But the legal wrangling continued, and this week, the appeals court took the unusual step of vacating its own opinion for the second time and issued a new decision that affirmed parts of the lower court’s original ruling, reversed others, and sent a key issue back to the district court for reconsideration. In doing so, the appeals court “resurrected a generationally important mental health ruling,” said Caroline Reynolds, an attorney for the plaintiffs, in a press release from lead counsel Zuckerman Spaeder. “The fight is far from over, but this decision unquestionably offers new hope for millions of Americans in need of mental health and addiction treatment.

Spero was scathing in his 2020 decision against United, finding that the company had intentionally designed its guidelines to save money and violated its fiduciary responsibility to the health plans it administered. He ordered United to switch to widely recognized medical society guidelines and reprocess more than 50,000 claims.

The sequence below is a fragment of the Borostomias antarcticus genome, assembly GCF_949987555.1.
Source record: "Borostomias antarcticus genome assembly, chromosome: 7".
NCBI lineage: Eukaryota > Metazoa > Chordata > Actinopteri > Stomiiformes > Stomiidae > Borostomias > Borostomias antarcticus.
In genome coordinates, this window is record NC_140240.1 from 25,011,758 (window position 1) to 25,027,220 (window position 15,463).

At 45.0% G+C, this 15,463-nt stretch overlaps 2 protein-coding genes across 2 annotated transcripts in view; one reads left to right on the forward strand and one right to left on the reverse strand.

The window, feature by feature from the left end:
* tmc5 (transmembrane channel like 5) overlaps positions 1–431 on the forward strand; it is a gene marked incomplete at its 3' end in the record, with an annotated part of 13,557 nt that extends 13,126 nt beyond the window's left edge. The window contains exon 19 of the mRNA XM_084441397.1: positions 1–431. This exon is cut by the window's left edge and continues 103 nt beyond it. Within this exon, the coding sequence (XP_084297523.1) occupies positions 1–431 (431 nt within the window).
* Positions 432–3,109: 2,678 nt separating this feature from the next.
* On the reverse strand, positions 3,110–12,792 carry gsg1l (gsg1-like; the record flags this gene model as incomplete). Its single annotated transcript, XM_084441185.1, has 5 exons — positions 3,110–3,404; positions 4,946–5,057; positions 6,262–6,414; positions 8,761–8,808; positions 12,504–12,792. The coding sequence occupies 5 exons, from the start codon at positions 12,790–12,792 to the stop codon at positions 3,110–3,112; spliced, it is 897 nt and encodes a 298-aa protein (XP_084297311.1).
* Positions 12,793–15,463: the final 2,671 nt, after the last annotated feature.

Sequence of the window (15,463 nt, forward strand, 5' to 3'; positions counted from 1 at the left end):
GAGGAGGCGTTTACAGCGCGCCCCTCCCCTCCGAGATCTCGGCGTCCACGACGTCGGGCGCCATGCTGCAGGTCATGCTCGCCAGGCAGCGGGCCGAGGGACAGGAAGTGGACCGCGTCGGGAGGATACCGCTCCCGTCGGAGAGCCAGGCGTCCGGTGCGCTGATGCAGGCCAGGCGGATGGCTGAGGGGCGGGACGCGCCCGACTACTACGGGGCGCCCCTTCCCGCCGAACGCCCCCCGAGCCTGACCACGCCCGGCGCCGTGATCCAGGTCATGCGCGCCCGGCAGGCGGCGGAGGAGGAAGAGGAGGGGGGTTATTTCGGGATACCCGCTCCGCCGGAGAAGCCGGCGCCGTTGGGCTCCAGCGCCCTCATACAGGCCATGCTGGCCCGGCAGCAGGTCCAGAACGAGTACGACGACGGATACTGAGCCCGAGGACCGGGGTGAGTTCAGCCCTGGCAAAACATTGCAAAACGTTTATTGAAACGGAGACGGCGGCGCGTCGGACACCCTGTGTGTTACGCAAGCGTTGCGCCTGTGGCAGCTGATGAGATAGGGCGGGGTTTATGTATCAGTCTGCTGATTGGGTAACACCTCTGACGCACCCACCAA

This week’s decision came after 15 states, plus Washington, D.C., the Department of Labor and multiple medical and advocacy groups, filed amicus briefs detailing the potential harm to patients if the appellate court’s previous ruling remained in place. The panel’s latest decision again reversed the lower court’s ruling that United could not use its own guidelines for determining medical necessity, but it affirmed other parts and, crucially, remanded a key issue to the district court that, plaintiffs’ attorney say, could yet result in an order to reprocess some of the rejected claims.